These 14 fast facts on the world economy were developed by the Fox Cities Chamber of Commerce in collaboration with Dr. Elliot Eisenberg.

  1. Treasury Trouble – Having hit the debt ceiling, Treasury is unable to borrow and will now spend down deposits. Once the debt ceiling is lifted and borrowing recommences, they will borrow large sums quickly, draining reserves unless other Fed lending facilities, like reverse-repos, continue working smoothly. We know markets are already straining as depositories are offering savers high rates (source: Economist).
  2. Budget Bluster – With cuts to Social Security and Medicare (at 23% and 14% of the budget) now apparently off the table, that leaves just 63% of the budget. However, net interest is 8% and defense is 14%, leaving just 41%. Other mandatory programs are 14% of spending, so all that’s left is 27% of the budget to absorb 100% of the cuts, and they would need to be extreme (source: Center on Budget and Policy Priorities).
  3. Recession Reasoning – The recessionary sequence is as follows: inflation falls too slowly, which causes interest rates to remain higher for longer, reducing hiring and raising unemployment. If, however, inflation continues to fall quickly and services job growth stays strong enough, maybe a recession can be avoided (source: FFF).
  4. Imposing Inflation – While inflation fell from 6.5% Y-o-Y in December 2022 to 6.4% in January 2023, and core inflation similarly declined from 5.7% to 5.6%, its fourth straight decline, the pace of improvement is slowing. Worse, core-services inflation, which excludes energy and is the Fed’s favorite measure, has not declined for 17 straight months and is up 7.2% Y-o-Y. The Fed will surely raise rates 25bps in March and May (sources: FFF Research and Bureau of Labor Statistics).
  5. Discharge Data – While many firms are laying off staff, most trim roughly 5%. They probably decided in late 2022, based on economic conditions, to start layoffs in early 2023. Others took advantage of layoffs elsewhere to implement opportunistic cuts to mollify investors, while some overhired. If the cuts are much deeper, that suggests something more company specific (source: CFO Brew).
  6. Service Stats – Despite weakening economic fundamentals and large tech layoffs, net job growth was 1.1 million over the past three months. This employment boom has been engineered by healthcare, education, leisure and hospitality, and other services, which account for 36% of private sector jobs. Services were the hardest hit when Covid arrived and will keep hiring as they recover (source: WSJ).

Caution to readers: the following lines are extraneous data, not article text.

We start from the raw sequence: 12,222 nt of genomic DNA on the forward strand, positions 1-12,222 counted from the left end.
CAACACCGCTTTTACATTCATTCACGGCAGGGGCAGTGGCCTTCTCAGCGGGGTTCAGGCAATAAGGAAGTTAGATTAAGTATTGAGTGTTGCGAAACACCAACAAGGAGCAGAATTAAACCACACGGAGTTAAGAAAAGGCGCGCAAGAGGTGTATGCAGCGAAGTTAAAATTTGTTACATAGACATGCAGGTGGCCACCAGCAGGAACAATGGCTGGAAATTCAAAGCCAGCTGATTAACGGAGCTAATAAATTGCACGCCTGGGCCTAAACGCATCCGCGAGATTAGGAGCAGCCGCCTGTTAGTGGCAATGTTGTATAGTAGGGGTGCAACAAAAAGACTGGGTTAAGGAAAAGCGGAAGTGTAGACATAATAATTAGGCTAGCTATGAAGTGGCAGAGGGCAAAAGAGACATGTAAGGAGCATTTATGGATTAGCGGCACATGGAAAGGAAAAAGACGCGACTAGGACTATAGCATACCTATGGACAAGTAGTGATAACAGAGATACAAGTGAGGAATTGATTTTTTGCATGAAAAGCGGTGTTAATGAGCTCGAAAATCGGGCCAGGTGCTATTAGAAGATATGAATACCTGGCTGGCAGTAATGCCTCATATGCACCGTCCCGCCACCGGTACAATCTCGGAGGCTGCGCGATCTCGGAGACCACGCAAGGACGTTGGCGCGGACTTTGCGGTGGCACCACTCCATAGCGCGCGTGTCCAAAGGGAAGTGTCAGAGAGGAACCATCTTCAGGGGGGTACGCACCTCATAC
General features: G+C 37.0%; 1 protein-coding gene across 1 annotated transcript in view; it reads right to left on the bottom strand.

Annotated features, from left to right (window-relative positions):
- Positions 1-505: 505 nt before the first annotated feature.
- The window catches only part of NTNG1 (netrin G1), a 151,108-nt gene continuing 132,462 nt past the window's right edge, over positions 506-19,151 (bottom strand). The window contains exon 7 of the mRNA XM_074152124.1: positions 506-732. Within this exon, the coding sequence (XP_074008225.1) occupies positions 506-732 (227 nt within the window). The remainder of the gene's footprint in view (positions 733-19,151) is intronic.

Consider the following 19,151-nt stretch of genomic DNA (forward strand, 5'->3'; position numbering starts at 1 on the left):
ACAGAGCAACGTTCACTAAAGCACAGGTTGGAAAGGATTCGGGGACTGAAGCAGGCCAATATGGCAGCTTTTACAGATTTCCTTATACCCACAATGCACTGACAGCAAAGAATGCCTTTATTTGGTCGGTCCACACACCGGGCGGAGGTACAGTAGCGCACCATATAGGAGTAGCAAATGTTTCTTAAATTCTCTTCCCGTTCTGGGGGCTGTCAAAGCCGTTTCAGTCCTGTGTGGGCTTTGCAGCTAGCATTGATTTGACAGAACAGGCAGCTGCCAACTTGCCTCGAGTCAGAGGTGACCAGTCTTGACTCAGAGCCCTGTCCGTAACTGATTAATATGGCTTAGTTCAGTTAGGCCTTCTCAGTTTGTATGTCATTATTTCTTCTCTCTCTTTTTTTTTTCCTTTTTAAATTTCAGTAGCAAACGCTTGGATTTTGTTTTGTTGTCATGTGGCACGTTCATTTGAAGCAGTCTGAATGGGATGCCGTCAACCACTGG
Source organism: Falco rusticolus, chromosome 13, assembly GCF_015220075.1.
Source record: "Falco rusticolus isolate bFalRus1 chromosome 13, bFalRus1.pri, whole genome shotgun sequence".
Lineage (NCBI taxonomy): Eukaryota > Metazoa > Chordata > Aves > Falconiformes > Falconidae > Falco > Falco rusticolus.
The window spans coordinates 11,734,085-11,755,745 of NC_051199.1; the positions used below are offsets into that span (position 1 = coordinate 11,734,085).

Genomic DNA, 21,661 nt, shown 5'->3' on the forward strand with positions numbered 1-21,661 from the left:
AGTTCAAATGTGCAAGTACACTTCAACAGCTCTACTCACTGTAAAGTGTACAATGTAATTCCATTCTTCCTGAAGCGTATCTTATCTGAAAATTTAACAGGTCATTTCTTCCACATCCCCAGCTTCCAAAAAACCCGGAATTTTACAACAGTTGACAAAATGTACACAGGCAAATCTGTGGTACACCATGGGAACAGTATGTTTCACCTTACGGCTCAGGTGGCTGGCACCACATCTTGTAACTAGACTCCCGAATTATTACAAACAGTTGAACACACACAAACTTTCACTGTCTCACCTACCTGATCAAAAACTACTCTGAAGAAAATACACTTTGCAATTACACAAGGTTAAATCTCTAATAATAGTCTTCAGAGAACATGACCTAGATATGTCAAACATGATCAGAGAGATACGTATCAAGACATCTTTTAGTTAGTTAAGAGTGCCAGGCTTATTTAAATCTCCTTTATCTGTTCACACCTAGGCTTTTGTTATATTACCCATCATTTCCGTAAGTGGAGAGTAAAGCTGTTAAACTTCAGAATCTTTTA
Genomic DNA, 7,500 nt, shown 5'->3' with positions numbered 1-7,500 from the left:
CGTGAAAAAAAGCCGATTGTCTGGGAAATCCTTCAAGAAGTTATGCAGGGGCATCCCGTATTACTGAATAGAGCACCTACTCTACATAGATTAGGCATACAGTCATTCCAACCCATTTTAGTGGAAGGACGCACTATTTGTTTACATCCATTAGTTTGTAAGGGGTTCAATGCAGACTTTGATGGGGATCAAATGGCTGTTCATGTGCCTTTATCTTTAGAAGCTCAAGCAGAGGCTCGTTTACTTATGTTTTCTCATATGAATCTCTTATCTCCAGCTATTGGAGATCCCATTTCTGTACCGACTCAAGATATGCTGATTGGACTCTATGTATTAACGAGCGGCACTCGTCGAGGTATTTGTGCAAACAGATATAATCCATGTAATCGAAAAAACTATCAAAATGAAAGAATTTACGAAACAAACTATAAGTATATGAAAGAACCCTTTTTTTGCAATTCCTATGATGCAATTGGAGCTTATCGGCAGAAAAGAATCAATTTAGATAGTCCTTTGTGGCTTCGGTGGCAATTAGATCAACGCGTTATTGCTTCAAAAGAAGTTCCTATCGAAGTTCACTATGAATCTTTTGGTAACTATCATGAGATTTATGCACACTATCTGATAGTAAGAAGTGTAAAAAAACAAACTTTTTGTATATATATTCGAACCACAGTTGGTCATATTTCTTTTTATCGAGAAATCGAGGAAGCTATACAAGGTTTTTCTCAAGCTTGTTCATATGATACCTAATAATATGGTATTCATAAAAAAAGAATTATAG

7. Stock Struggles – Assuming a recession happens, which is likely but not guaranteed, the median duration between the beginning of the recession and the cyclical low in the S&P 500 is 23.5 weeks. The shortest duration was three weeks, which occurred in 2020. Before Covid, the shortest period from recession start to S&P 500 bottom was eight weeks in 1957 and 1980. The longest was 79 weeks in 2001 (source: Bloomberg).
  8. Slow Starters – From 1976 through 1979, 418,000 entry-level single-family houses/year were built, 34% of all new homes. In the 1980s, the number fell to 314,000/year, still 33% of all new builds. In the 1990s it shrank to just 207,000/year, and in the 2000s about 150,000/year. During the just completed 2010s, starter homes averaged 55,000/year, or just 7% of new residential construction (source: Freddie Mac).
  9. Overwhelming Offers – In December 2021, 53% of existing homes that sold received multiple offers. In December 2022, it was just 17%. The percentage of homes that sold and had multiple offers peaked in March 2022 at 72% (source: John Burns Real Estate).
  10. Salary Slowdown – U.S. job switchers received the highest wage increases last July when they hit 8.5%. Since then, wage increases for switchers have declined to 7.3%, the smallest since 7.2% in April 2022. Moreover, the pay gap between stayers and switchers has also declined. Last July it was 2.6 percentage points, now it is 1.9 (source: Federal Reserve Bank of Atlanta).
  11. Increasing Income – Using the CPI to measure inflation, real earnings/hour are flat compared to 1970. Using the personal-consumption-expenditure index, which reweights to reflect changing consumption patterns monthly, real wages are up 25%. After accounting for taxation and transfers, income growth for the lowest quintile is up 94% since 1979, double the pre-tax level (source: The Economist).
  12. Unequal Unemployment – As recently as 1992, 26% of the labor force had a bachelor’s degree or more, while 36% had a high school diploma. Today, 44% of the labor force have a bachelor’s degree or more, and 25% have a high school diploma. Better educated workers have systematically lower unemployment rates (source: Calculatedriskblog).
  13. Construction Concerns – A review of 16,000 mega construction projects across 136 nations shows 47.9% are delivered on budget, 8.5% are delivered on budget and on time, and 0.5% are delivered on budget, on time, and with the projected benefits. 99.5% fall short because of poor planning, optimism, hubris, politics, and more. The key recommendation is to spend more time planning (source: Oxford University).
  14. Food Frequency – The Fun Finale: The first restaurant to allow drivers to take meals “to go” was an In-N-Out Burger that opened in 1948. McDonald’s first drive-through was in 1975. In 2022, 85% of fast-food orders were taken to go, down from 90% in 2020, but up from 76% pre-Covid. Among full-service restaurants, 33% of orders are now to-go, almost double the pre-Covid rate (source: NPD Group).

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